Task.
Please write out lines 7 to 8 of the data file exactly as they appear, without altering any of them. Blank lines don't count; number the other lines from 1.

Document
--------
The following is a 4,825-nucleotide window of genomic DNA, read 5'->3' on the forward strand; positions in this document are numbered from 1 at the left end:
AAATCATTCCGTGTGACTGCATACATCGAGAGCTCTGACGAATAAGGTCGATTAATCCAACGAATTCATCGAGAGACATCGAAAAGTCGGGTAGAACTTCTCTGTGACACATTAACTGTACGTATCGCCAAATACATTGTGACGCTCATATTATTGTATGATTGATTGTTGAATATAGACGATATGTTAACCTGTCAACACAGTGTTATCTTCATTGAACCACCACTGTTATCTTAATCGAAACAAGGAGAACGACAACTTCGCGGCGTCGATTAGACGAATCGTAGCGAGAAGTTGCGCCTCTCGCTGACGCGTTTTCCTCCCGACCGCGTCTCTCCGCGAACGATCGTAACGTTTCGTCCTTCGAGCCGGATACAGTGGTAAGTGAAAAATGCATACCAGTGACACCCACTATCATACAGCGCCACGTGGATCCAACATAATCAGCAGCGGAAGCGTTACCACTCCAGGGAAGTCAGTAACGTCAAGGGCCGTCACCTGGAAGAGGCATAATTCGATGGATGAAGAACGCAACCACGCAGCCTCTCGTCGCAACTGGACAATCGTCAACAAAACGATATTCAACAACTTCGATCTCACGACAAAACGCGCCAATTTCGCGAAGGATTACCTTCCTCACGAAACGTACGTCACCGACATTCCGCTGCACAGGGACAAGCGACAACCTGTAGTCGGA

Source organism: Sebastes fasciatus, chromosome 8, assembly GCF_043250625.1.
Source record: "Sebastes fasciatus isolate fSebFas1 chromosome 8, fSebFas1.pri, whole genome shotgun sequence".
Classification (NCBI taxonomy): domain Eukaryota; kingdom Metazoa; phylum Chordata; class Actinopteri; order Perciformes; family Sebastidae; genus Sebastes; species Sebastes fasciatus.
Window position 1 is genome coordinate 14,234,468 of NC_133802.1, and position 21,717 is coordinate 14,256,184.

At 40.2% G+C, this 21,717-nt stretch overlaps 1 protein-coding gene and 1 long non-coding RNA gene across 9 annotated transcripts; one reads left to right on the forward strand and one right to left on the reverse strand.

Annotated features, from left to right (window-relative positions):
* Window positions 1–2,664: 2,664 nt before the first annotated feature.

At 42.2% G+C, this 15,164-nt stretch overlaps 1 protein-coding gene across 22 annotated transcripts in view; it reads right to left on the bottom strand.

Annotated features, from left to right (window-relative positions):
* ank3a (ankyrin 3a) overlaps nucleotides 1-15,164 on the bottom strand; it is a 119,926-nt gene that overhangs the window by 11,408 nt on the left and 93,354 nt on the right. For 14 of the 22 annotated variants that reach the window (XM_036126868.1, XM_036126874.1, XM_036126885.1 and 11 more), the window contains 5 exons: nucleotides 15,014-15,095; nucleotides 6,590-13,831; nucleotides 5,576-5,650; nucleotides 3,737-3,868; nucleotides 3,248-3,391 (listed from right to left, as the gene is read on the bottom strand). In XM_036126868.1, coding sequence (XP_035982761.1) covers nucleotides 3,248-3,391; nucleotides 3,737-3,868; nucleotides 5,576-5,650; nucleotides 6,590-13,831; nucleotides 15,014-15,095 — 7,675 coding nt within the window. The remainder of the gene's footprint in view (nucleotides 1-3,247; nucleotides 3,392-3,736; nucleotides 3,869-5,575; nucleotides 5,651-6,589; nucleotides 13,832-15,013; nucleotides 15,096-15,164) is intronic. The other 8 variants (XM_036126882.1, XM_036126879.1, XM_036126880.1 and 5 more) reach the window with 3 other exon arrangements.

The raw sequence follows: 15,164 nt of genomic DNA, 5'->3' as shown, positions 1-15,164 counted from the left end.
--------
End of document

At 40.2% G+C, this 21,717-nt stretch overlaps 1 protein-coding gene and 1 long non-coding RNA gene across 9 annotated transcripts; one reads left to right on the forward strand and one right to left on the reverse strand.

Annotated features, from left to right (window-relative positions):